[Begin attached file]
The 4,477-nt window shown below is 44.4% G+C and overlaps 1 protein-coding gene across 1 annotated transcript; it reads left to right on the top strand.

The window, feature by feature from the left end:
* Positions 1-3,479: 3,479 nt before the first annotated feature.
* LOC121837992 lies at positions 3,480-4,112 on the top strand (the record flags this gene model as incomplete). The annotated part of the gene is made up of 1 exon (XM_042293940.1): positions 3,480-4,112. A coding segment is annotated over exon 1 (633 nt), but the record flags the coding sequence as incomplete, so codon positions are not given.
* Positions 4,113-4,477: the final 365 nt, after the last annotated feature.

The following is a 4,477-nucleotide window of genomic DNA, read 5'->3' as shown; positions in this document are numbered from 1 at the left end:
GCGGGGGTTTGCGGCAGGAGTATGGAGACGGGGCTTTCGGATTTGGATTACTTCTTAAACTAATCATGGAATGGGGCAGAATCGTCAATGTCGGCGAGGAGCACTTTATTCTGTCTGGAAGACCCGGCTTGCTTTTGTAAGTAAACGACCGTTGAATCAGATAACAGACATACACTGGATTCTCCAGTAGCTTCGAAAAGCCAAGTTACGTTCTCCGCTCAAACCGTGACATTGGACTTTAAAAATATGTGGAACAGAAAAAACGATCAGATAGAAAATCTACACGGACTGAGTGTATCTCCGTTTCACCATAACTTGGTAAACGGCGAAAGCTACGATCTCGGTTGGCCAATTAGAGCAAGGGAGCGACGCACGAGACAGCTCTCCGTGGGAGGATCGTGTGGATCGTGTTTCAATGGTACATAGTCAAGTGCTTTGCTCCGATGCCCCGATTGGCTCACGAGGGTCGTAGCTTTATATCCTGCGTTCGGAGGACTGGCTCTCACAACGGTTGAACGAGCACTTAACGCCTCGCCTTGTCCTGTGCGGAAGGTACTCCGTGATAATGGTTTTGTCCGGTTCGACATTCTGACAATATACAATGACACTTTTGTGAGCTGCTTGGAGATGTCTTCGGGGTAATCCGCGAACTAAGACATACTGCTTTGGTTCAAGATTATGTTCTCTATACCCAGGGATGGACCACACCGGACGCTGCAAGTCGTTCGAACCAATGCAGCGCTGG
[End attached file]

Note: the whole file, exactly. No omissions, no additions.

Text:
The 4,477-nt window shown below is 44.4% G+C and overlaps 1 protein-coding gene across 1 annotated transcript; it reads left to right on the top strand.

The window, feature by feature from the left end:
* Positions 1-3,479: 3,479 nt before the first annotated feature.
* LOC121837992 lies at positions 3,480-4,112 on the top strand (the record flags this gene model as incomplete). The annotated part of the gene is made up of 1 exon (XM_042293940.1): positions 3,480-4,112. A coding segment is annotated over exon 1 (633 nt), but the record flags the coding sequence as incomplete, so codon positions are not given.
* Positions 4,113-4,477: the final 365 nt, after the last annotated feature.

The following is a 4,477-nucleotide window of genomic DNA, read 5'->3' as shown; positions in this document are numbered from 1 at the left end:
GCGGGGGTTTGCGGCAGGAGTATGGAGACGGGGCTTTCGGATTTGGATTACTTCTTAAACTAATCATGGAATGGGGCAGAATCGTCAATGTCGGCGAGGAGCACTTTATTCTGTCTGGAAGACCCGGCTTGCTTTTGTAAGTAAACGACCGTTGAATCAGATAACAGACATACACTGGATTCTCCAGTAGCTTCGAAAAGCCAAGTTACGTTCTCCGCTCAAACCGTGACATTGGACTTTAAAAATATGTGGAACAGAAAAAACGATCAGATAGAAAATCTACACGGACTGAGTGTATCTCCGTTTCACCATAACTTGGTAAACGGCGAAAGCTACGATCTCGGTTGGCCAATTAGAGCAAGGGAGCGACGCACGAGACAGCTCTCCGTGGGAGGATCGTGTGGATCGTGTTTCAATGGTACATAGTCAAGTGCTTTGCTCCGATGCCCCGATTGGCTCACGAGGGTCGTAGCTTTATATCCTGCGTTCGGAGGACTGGCTCTCACAACGGTTGAACGAGCACTTAACGCCTCGCCTTGTCCTGTGCGGAAGGTACTCCGTGATAATGGTTTTGTCCGGTTCGACATTCTGACAATATACAATGACACTTTTGTGAGCTGCTTGGAGATGTCTTCGGGGTAATCCGCGAACTAAGACATACTGCTTTGGTTCAAGATTATGTTCTCTATACCCAGGGATGGACCACACCGGACGCTGCAAGTCGTTCGAACCAATGCAGCGCTGG